It’s been emotional (or should’ve been)
- June 13, 2017
- Posted by: Simon Wait
- Category: IBIS News
Branding and customer experience expert Alex Hunter launched an absorbing and informative IBIS 2017 in Madrid today, which is being held under the banner, Currency of Trust.
Alex, who devised the social media strategy for Virgin, began his presentation by highlighting how the business landscape had changed so drastically in the last five years, urging businesses not to get swept up by new technologies while forgetting that their customers are human beings.
He said, ‘We can all do more competitively. The landscape has changed in the last five years, there is so much more noise, so many more competitors, so the challenge has got so much harder. Social media has given everybody a very loud voice, so we have to work harder to rise above it and connect with the right person and, more importantly, hear them when they try to connect with us.
‘In the olden days, five years ago, it used to be easy. We’d put up a billboard. But there is no way to communicate with a billboard.’
He said that customers today are increasingly immune to traditional marketing, and relying on influencers such as celebrities to convey the brand message is only partly successful. Instead, with the advent of social media and other technologies, customers are in a position to challenge the previous, one-way relationship from business to customer.
‘This has taken a lot of businesses by surprise,’ Alex said.
Instead, customers can now evaluate brands far more forensically and fluidly, and post-purchase engagement is as important – if not more important – than the pre-purchase relationship. He said businesses used to sacrifice the bottom line to ‘get people over the line’ when, in reality, their products or services should be selling on merit.
That, Alex continued, would lead to a much more positive ‘evaluation phase’, with customers going online to promote the product to their peers themselves.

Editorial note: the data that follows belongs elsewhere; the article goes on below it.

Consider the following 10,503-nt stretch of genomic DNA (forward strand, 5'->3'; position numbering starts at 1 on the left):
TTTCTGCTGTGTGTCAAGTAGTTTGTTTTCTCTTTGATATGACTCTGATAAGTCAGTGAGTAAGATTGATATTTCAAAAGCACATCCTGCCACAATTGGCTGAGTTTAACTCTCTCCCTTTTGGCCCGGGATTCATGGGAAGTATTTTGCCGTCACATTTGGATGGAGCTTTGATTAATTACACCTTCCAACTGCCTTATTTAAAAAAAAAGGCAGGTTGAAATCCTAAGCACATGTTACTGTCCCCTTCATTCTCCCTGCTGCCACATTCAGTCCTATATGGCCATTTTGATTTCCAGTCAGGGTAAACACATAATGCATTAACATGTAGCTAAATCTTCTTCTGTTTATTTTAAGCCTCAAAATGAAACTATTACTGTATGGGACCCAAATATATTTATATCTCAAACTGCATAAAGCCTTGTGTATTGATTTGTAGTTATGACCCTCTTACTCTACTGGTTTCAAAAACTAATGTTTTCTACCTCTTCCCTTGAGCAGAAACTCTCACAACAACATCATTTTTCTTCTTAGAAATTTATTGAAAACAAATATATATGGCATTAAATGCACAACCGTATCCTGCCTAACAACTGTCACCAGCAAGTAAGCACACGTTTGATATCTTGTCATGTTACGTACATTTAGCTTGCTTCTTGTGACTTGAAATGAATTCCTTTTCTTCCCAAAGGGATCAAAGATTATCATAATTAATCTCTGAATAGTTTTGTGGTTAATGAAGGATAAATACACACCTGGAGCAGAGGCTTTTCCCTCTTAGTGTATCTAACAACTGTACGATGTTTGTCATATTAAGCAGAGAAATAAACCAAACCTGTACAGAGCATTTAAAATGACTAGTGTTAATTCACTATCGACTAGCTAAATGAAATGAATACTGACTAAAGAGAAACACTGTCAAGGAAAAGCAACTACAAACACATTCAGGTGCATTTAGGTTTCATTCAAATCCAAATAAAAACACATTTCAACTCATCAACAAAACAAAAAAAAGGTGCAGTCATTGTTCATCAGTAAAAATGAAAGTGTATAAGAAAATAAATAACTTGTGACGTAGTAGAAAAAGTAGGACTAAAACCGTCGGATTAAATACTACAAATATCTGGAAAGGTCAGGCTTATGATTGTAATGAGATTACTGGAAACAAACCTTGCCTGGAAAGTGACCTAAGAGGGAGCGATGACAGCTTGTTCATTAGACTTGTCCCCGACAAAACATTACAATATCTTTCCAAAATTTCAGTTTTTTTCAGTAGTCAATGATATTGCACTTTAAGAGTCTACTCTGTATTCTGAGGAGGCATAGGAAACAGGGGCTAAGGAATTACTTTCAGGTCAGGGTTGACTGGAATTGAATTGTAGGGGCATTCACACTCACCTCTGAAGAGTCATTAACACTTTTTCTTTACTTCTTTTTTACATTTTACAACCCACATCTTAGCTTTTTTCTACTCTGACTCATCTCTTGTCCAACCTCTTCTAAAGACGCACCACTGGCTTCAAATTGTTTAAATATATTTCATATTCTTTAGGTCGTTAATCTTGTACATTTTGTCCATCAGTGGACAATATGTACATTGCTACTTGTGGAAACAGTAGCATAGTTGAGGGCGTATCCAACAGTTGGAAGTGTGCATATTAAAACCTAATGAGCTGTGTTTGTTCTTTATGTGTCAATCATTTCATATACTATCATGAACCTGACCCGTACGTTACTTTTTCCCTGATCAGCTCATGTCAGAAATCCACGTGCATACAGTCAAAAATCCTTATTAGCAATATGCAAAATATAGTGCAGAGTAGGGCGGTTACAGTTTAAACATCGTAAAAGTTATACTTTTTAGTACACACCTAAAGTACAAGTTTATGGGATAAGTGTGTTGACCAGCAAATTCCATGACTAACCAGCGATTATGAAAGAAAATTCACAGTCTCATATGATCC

The key though, is emotion.
Alex said, ‘You cannot have loyalty to a person or product without emotion. It’s impossible. If you don’t think about your customer in these terms, they will leave you. If you want someone to do something, you must appeal to the emotional side of them, not the reasonable side. That will get them to stop looking through the shop window and make the decision.
‘To do that, you need to treat people as individuals. We’ve forgotten how to do that. In the last 15 years we’ve inserted layer after layer of technology, and while we’ve been doing that we’ve been pushing the consumer further and further away.’
He urged businesses to instead use the technology available to understand their customer more, which would enable them to create ‘wow’ moments – or ‘moments of delight’ – that would generate loyalty to the brand.
Alex added, ‘There is nothing you can’t add a little wow too. Magic is underrated. But you must maintain the illusion. The customer doesn’t care how it works, they care that it works.’
Of course, that does raise the issue of skills, and knowing which ones to train your staff in to ensure they are able to deliver on this ethos. But, countered Alex, it’s less about skills and more about attitude.
He concluded, ‘You have to trust your staff to do the right thing. You have to ‘empower’ them. Essentially, it’s about you more than the customer. That’s more important than any training you can ever do. You have to get your people invested. Making the promise is the easy part, delivering it is the hard part so the frontline staff must never forget to treat customers as individual people.
‘And that relationship doesn’t change at all whether it’s business to business or business to customer. The mechanics of it might change, but the theory of it does not.’
Ibis 2017 wouldn’t be possible without the continued support of headline partners 3M, AkzoNobel, Audatex, Enterprise Rent-A-Car and Fix Auto World.